In my home state of Michigan, there are presently 186 charter schools in existence, although the national number for said schools are under 1700 in the other remaining 26 states that have them. Charter schools, in recent years, have exploded dramatically. Charter schools are de facto hybrids of private and public schools for children who are disenchanted with the traditional public schools. Although they are required to conform to a state-mandated curriculum and are restricted to hiring educators certified by the state, the private sector management is given wide latitude in structuring teaching methods to meet the needs of the students. The good thing about this is that, from the parents' standpoint, these schools can impose more demanding standards on student conduct to avert violent and antisocial behavior. In Michigan, parents do have the option to remove their children from said schools and return them to the public schools if they are not pleased with the schools' performance.

Mr. Paul is correct in pointing out that private schools do a better job than the public schools. This is because these schools are given incentives to perform to the expectations and satisfaction of the parents. If parents are not pleased with the academic progress of these schools, they can pull their children out. Children are not required by law to attend them, as they are with their traditional counterparts.

Mr. Paul contends that government schools are a "brilliant success" because they "breed chimps for its society." He is correct in this case. However, I believe that he is merely being simplistic. Perhaps he has forgotten to consider that political and sexual correctness in the form of popular fads -- not to mention indoctrination and doping up kids who are claimed to have ADD, ADHD, and other "learning disabilities" because they have the audacity to express their boredom in the classroom -- all have become acceptable social norms in a typical school day.

Finally, Mr. Paul points out the following:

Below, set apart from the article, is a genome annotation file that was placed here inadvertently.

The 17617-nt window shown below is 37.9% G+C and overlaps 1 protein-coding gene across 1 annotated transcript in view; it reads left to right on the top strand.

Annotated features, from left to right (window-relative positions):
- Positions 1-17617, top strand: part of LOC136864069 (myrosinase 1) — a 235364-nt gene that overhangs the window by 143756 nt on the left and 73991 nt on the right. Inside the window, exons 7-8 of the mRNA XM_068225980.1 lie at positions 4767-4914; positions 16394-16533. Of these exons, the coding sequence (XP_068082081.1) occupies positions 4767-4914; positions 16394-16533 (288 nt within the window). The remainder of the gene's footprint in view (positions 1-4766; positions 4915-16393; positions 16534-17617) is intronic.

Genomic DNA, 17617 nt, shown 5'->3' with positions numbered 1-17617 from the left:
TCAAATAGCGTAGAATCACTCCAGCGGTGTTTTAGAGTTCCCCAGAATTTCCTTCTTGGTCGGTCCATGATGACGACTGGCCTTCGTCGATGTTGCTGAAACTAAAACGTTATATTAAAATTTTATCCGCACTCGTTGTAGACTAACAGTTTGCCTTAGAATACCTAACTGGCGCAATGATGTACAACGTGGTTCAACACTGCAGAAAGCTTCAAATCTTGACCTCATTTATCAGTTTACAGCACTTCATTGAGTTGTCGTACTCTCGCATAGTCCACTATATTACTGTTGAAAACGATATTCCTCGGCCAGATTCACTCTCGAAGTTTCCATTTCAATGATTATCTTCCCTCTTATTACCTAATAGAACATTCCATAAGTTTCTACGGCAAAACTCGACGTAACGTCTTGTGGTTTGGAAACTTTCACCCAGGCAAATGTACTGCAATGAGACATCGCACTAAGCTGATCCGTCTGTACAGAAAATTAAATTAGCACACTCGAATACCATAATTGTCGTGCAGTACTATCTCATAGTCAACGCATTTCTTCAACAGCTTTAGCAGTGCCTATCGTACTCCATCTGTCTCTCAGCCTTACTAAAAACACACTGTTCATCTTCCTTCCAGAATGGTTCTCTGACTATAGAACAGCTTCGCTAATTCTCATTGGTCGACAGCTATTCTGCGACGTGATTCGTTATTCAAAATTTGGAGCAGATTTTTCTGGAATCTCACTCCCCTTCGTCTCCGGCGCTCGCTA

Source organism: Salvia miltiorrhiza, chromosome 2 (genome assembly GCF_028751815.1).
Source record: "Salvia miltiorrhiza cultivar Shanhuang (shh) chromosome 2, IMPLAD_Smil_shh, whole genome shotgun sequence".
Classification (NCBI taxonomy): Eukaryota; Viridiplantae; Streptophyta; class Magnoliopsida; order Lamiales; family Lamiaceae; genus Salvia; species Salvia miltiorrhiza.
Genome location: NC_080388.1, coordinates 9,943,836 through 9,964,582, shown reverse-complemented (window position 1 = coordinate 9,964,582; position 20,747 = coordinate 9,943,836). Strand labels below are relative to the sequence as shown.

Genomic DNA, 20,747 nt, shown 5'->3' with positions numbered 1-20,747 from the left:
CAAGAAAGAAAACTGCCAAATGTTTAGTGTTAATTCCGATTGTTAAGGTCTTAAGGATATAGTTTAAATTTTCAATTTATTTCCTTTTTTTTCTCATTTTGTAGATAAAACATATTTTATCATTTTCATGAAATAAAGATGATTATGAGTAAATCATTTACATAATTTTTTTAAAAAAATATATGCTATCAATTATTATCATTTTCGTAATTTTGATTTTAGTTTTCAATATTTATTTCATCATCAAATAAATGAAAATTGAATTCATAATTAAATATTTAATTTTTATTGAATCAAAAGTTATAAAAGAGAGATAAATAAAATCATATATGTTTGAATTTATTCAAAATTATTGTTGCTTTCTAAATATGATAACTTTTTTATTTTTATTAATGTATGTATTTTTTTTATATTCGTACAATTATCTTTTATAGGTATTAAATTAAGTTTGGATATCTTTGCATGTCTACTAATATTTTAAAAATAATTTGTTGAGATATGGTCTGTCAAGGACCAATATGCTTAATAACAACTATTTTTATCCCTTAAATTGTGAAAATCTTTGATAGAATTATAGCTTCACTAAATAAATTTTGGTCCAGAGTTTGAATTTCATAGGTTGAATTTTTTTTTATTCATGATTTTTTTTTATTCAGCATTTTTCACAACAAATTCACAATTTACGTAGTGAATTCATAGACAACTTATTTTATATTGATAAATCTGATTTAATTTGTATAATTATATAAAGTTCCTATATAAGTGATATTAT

"Mr Barnett complains that public schools don't teach kids ethics. Tackling ethics is a dangerous prospect. Kids might start thinking for themselves and then you never know what might happen! They might become libertarians! Heaven forbid, there goes the government!"

First, Mr. Paul is in error by claiming that I am complaining about the lack of work ethics and ethics in schools. I never complained about them; I merely mentioned them as a legitimate fact.

Second, Mr. Paul makes the mistake of assuming that I believe the public "government" schools should be in charge of teaching ethics. I never said this, nor did I ever imply it! What I was implying when I inquired about this point is that, since the schools don't teach ethics and work ethics, this is more than an adequate reason for a separation of education and state. Parents should have control of implementing their values and ethics into the minds and hearts of their children. But since today's generation of lower-class and middle-class parents are forced out of the home and back into the workplace and are unable to spend time with their children while instilling values into them, it's no wonder that kids have no appreciation for the value of their jobs they have, nor do they have respect for others. The CATO Institute's Executive Vice-President David Boaz, who penned a book entitled Libertarianism: A Primer, defined education in his book as the following: "Education is the process by which we pass on not just the knowledge but the values that are essential to our civilization. Because education involves teaching children about right and wrong, about what is important in life, it must be controlled by individual families, not by politicians or bureaucrats." He's absolutely right! If parents were allowed to educate their kids their own way, then they would have the values and ethics that they would achieve in life. This could mean fewer unethical people in the marketplace, in corporations, and in general.

Overall, Caleb Paul is right on the mark, and I must congratulate him for a job well done. Hopefully he and I can agree that a free market education for all children -- grades K to the college level -- is the only way we can improve our society. Let's work to make that happen.

Yours in Liberty,

Todd Andrew Barnett [libertarianman@comcast.net]